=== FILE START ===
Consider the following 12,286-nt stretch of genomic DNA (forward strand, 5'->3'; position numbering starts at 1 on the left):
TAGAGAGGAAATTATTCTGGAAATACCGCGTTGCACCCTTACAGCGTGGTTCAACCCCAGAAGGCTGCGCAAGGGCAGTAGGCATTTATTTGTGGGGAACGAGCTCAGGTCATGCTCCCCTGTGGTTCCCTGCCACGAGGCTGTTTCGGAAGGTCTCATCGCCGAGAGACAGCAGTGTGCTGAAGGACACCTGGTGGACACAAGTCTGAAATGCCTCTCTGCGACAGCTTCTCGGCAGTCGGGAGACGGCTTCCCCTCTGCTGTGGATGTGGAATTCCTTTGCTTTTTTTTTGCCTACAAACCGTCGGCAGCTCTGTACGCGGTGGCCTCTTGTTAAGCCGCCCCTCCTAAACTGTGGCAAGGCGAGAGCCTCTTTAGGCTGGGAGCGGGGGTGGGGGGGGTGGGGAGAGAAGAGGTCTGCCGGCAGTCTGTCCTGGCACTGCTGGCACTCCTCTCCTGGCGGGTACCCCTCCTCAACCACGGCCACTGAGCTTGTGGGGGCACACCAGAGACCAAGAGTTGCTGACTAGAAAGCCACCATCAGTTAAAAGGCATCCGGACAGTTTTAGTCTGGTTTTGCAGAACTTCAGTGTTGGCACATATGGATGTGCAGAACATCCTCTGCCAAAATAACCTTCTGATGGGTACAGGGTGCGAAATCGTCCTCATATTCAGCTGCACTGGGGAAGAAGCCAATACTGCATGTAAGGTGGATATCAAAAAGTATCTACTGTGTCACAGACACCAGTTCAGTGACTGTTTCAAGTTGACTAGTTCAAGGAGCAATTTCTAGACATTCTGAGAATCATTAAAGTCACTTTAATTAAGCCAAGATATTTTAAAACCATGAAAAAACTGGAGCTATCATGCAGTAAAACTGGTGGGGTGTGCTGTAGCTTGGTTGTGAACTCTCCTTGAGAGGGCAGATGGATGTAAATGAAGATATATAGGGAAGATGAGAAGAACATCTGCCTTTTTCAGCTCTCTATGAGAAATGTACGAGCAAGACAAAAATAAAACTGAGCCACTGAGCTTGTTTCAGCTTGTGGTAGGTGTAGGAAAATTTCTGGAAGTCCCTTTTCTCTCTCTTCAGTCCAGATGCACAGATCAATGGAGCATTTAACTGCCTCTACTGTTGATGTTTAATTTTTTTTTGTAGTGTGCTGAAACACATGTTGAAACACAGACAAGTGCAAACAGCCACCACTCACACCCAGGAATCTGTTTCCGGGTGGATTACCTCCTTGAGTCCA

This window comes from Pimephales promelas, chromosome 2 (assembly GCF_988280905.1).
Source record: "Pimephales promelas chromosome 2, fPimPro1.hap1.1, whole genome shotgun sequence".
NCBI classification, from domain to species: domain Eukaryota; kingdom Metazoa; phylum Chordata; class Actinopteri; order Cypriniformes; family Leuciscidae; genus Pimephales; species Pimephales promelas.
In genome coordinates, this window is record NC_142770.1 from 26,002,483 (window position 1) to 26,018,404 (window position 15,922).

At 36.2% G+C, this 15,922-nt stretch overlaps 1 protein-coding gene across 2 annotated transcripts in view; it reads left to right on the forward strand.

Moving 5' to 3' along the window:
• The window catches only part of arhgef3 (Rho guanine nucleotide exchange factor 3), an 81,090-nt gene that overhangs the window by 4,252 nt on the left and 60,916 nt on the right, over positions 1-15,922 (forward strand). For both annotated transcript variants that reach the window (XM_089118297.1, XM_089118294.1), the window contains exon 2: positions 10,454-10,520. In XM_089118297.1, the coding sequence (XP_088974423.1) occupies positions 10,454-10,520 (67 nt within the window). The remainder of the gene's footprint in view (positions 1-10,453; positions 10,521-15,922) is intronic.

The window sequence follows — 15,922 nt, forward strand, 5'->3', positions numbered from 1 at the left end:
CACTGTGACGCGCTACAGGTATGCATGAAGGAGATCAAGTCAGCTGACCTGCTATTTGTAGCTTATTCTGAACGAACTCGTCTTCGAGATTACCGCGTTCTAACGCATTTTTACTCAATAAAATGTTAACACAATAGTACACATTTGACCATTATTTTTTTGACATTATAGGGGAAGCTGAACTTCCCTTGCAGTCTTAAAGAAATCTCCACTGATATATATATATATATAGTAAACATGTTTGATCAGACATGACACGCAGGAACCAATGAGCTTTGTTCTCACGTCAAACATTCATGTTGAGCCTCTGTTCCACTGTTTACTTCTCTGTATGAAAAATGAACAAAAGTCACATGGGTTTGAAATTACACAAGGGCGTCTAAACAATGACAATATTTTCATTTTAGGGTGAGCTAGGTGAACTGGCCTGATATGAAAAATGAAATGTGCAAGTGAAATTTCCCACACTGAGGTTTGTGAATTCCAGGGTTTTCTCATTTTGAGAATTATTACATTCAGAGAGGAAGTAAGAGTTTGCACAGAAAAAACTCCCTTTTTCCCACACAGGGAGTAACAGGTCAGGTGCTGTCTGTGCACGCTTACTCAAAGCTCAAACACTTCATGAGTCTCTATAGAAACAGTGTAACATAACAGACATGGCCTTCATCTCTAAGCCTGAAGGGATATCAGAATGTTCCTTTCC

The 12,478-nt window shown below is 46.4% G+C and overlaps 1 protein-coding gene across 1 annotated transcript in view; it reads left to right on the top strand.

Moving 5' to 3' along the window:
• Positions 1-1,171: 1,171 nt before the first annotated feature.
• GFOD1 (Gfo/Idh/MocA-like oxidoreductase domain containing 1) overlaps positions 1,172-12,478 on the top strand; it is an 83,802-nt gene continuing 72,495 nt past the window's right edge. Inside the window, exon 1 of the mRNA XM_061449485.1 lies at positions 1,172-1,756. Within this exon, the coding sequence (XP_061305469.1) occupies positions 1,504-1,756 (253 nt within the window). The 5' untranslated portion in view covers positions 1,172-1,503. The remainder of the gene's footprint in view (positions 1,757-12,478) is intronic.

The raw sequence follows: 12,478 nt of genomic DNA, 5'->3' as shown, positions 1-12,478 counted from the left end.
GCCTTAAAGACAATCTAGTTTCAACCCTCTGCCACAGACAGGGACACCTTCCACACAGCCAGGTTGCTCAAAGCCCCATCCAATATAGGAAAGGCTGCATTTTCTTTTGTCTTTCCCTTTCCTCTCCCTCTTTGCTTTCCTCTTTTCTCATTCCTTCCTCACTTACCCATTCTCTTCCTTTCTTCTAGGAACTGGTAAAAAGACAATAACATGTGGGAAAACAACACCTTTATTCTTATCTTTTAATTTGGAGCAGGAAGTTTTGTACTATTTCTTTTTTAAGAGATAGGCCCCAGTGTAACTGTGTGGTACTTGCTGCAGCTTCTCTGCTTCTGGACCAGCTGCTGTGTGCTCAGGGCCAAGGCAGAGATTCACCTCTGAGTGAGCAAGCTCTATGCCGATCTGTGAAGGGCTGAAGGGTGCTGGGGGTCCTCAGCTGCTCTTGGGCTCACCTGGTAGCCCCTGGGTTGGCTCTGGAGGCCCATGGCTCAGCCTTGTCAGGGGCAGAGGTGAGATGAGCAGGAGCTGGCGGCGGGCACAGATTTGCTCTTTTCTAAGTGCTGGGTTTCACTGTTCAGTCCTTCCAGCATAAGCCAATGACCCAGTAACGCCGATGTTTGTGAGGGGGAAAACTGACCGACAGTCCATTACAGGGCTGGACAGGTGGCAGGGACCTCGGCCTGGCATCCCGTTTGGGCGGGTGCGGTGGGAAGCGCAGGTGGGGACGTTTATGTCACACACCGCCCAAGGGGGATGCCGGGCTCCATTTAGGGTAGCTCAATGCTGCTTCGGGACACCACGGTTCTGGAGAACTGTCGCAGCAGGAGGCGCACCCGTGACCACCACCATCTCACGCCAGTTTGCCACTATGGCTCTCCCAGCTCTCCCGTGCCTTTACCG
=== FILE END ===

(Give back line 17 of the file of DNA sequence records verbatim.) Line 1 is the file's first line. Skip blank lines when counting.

GCCTTAAAGACAATCTAGTTTCAACCCTCTGCCACAGACAGGGACACCTTCCACACAGCCAGGTTGCTCAAAGCCCCATCCAATATAGGAAAGGCTGCATTTTCTTTTGTCTTTCCCTTTCCTCTCCCTCTTTGCTTTCCTCTTTTCTCATTCCTTCCTCACTTACCCATTCTCTTCCTTTCTTCTAGGAACTGGTAAAAAGACAATAACATGTGGGAAAACAACACCTTTATTCTTATCTTTTAATTTGGAGCAGGAAGTTTTGTACTATTTCTTTTTTAAGAGATAGGCCCCAGTGTAACTGTGTGGTACTTGCTGCAGCTTCTCTGCTTCTGGACCAGCTGCTGTGTGCTCAGGGCCAAGGCAGAGATTCACCTCTGAGTGAGCAAGCTCTATGCCGATCTGTGAAGGGCTGAAGGGTGCTGGGGGTCCTCAGCTGCTCTTGGGCTCACCTGGTAGCCCCTGGGTTGGCTCTGGAGGCCCATGGCTCAGCCTTGTCAGGGGCAGAGGTGAGATGAGCAGGAGCTGGCGGCGGGCACAGATTTGCTCTTTTCTAAGTGCTGGGTTTCACTGTTCAGTCCTTCCAGCATAAGCCAATGACCCAGTAACGCCGATGTTTGTGAGGGGGAAAACTGACCGACAGTCCATTACAGGGCTGGACAGGTGGCAGGGACCTCGGCCTGGCATCCCGTTTGGGCGGGTGCGGTGGGAAGCGCAGGTGGGGACGTTTATGTCACACACCGCCCAAGGGGGATGCCGGGCTCCATTTAGGGTAGCTCAATGCTGCTTCGGGACACCACGGTTCTGGAGAACTGTCGCAGCAGGAGGCGCACCCGTGACCACCACCATCTCACGCCAGTTTGCCACTATGGCTCTCCCAGCTCTCCCGTGCCTTTACCG